After shining for many millions of years, stars end their lives, mainly, in two ways: very high mass stars die very violently as supernovae, while low mass stars end as planetary nebulae. In both cases they throw out into the interstellar medium the chemical elements synthesized in the interiors of the stars. For that reason, knowing the composition of this gas gives us information which is vital for understanding the chemical evolution of our Galaxy, and by extension, of the universe. Contributions to this have been made in images obtained by the Instituto de Astrofísica de Canarias and taken thanks to the tunable blue filter of the OSIRIS instrument on the Gran Telescopio CANARIAS (GTC) at the Roque de los Muchachos Observatory (Garafía, La Palma).
"The gas which forms the major part of the insterstellar medium," explains Jorge García Rojas, a researcher at the IAC who is the first author on the paper "can be observed because its atoms are ionized by the photons emitted by the hot stars embedded inside it (which can either very massive stars, or white dwarfs, which are also very hot). This makes the gas emit light over a range of wavelengths, including the visible, and depending on the atoms which make it up, we see different colours in the nebula.
Historically, the fractions (which we call the abundances) of the different atoms in the interstellar gas have been measured using the distinct spectral "footprint" of each ion in the spectrum, which is a characteristic set of spectral lines. There are basically two types of lines, those produced by collisions between the atoms or ions and the electrons in the surrounding gas, which are called collision lines, and which are very bright for elements such as oxygen, nitrogen and neon, and lines which are produced when ions capture free electrons, which are called recombination lines, and which are bright only for those gases with the highest abundances in the interstellar medium: hydrogen and helium.
"For more than 70 years," explains García Rojas "we have known that the weak recombination lines of the ions of elements, such as oxygen and carbon, give us values for their abundances which are much bigger than those obtained using collision lines, even though the collision lines are 1,000 to 100,000 times brighter than the recombination lines. This discrepancy has cast constant doubt about one of the methods which has been most used to measure chemical abundances in the universe."
The cause of this discrepancy is by no means clear, and since the 60's of the last century several different hypotheses have been proposed in attempts to resolve the problem but none has been able to explain the observational data in a satisfactory way. "One of the proposed scenarios," comments Romano Corradi, director of the GTC and another of the authors "is the presence of a component in the gas which is different from that which we normally find, poor in hydrogen and rich in heavier elements such as oxygen and carbon. This idea has been used to explain the observations of various objects, but the origin of this component of the gas is still a mystery."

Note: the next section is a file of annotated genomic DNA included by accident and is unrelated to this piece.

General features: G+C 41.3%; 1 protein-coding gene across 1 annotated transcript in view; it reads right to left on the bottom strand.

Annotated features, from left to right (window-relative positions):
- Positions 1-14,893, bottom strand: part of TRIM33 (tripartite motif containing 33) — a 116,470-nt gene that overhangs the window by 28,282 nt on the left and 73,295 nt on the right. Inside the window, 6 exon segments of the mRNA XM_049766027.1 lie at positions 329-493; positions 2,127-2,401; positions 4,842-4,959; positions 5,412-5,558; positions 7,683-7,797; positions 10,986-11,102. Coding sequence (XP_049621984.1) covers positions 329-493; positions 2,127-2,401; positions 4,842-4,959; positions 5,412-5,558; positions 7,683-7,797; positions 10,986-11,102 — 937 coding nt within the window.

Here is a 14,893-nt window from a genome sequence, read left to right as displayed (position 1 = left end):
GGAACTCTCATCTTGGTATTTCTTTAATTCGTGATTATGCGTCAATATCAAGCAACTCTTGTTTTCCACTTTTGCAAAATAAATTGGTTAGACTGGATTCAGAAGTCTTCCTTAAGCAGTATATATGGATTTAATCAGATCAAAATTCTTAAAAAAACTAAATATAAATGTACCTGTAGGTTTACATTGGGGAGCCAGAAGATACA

"During the past few years our group," says David Jones, an astrophysicist at the IAC and another of the authors on the paper, "has discovered that the planetary nebulae with the biggest discrepancies in their abundances are usually associated with binary central stars which have been through a phase with a common envelope, that is to say the process of expansion of the more massive of the two stars has meant that the other star is orbiting within its outer atmosphere, and the viscosity has brought the stars very close to one another. Our study suggests that, at least for this type of stars, the evolution of the binary central object has caused the expulsion of a component of gas which is different from the main component."
To try to corroborate this theory, an image of the emission of a planetary nebula in the recombination lines of oxygen has been obtained with the GTC. These emissions are very weak, and to isolate them needs specialized instruments on large telescopes. The combination of a large telescope such as the GTC and an instrument with a tunable filter, such as OSIRIS has proved to be an ideal combination. "To do this," explains Antonio Cabrera Lavers, head of astronomy at the GTC and one of the authors of the paper, "we have used for the first time the blue tunable filter of OSIRIS to take a deep image centred on the emission from the recombination lines of one of the oxygen ions in the planetary nebula 6778."
"NGC6778," adds another of the authors, Hektor Monteiro, of the University fo Itajubá, Brazil, "is one of the planetary nebulae with the brightest recombination lines. We have found that the spatial distribution of this emission does not coincide with the spatial distribution of the bright collision lines. This result is very important because it is the first time that two different components of gas emitting lines due to the same ion have distinguished by direct imaging. The different dependence on temperature and density of the recombination lines and the collision lines allows us to infer that the metal rich component is a much colder and denser gas than the major fraction of the gas in the nebula.
"This result," concludes Pablo Rodriguez Gil of the IAC and the University of La Laguna, who is another author of the article "is further evidence of the importance of the evolution and the interaction of binary stars for the understanding of many aspects of astrophysics, including subjects which are apparently unrelated such as the chemical evolution of the universe."
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